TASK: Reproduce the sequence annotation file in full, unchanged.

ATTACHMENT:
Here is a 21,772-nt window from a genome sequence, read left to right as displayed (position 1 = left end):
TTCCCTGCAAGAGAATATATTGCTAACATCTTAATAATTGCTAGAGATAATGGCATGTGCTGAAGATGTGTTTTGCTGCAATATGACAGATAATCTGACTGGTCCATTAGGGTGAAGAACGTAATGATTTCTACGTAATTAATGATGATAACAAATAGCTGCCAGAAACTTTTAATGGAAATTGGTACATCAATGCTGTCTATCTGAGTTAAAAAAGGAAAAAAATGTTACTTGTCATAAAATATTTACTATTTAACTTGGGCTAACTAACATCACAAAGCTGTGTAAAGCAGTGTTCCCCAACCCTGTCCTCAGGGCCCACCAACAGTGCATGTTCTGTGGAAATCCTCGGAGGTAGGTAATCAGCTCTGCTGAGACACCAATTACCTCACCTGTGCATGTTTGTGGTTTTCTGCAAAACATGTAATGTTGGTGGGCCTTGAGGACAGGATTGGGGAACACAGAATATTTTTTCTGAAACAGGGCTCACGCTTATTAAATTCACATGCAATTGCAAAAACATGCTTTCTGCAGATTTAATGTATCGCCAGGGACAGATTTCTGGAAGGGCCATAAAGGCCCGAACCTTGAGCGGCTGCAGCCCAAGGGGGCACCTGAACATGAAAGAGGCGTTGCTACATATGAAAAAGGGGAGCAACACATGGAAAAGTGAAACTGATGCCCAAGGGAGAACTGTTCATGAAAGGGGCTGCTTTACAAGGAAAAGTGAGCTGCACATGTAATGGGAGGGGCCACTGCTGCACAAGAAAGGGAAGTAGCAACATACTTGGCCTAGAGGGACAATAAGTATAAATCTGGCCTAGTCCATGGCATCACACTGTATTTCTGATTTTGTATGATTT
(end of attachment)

Here is a 21,772-nt window from a genome sequence, read left to right as displayed (position 1 = left end):
TTCCCTGCAAGAGAATATATTGCTAACATCTTAATAATTGCTAGAGATAATGGCATGTGCTGAAGATGTGTTTTGCTGCAATATGACAGATAATCTGACTGGTCCATTAGGGTGAAGAACGTAATGATTTCTACGTAATTAATGATGATAACAAATAGCTGCCAGAAACTTTTAATGGAAATTGGTACATCAATGCTGTCTATCTGAGTTAAAAAAGGAAAAAAATGTTACTTGTCATAAAATATTTACTATTTAACTTGGGCTAACTAACATCACAAAGCTGTGTAAAGCAGTGTTCCCCAACCCTGTCCTCAGGGCCCACCAACAGTGCATGTTCTGTGGAAATCCTCGGAGGTAGGTAATCAGCTCTGCTGAGACACCAATTACCTCACCTGTGCATGTTTGTGGTTTTCTGCAAAACATGTAATGTTGGTGGGCCTTGAGGACAGGATTGGGGAACACAGAATATTTTTTCTGAAACAGGGCTCACGCTTATTAAATTCACATGCAATTGCAAAAACATGCTTTCTGCAGATTTAATGTATCGCCAGGGACAGATTTCTGGAAGGGCCATAAAGGCCCGAACCTTGAGCGGCTGCAGCCCAAGGGGGCACCTGAACATGAAAGAGGCGTTGCTACATATGAAAAAGGGGAGCAACACATGGAAAAGTGAAACTGATGCCCAAGGGAGAACTGTTCATGAAAGGGGCTGCTTTACAAGGAAAAGTGAGCTGCACATGTAATGGGAGGGGCCACTGCTGCACAAGAAAGGGAAGTAGCAACATACTTGGCCTAGAGGGACAATAAGTATAAATCTGGCCTAGTCCATGGCATCACACTGTATTTCTGATTTTGTATGATTT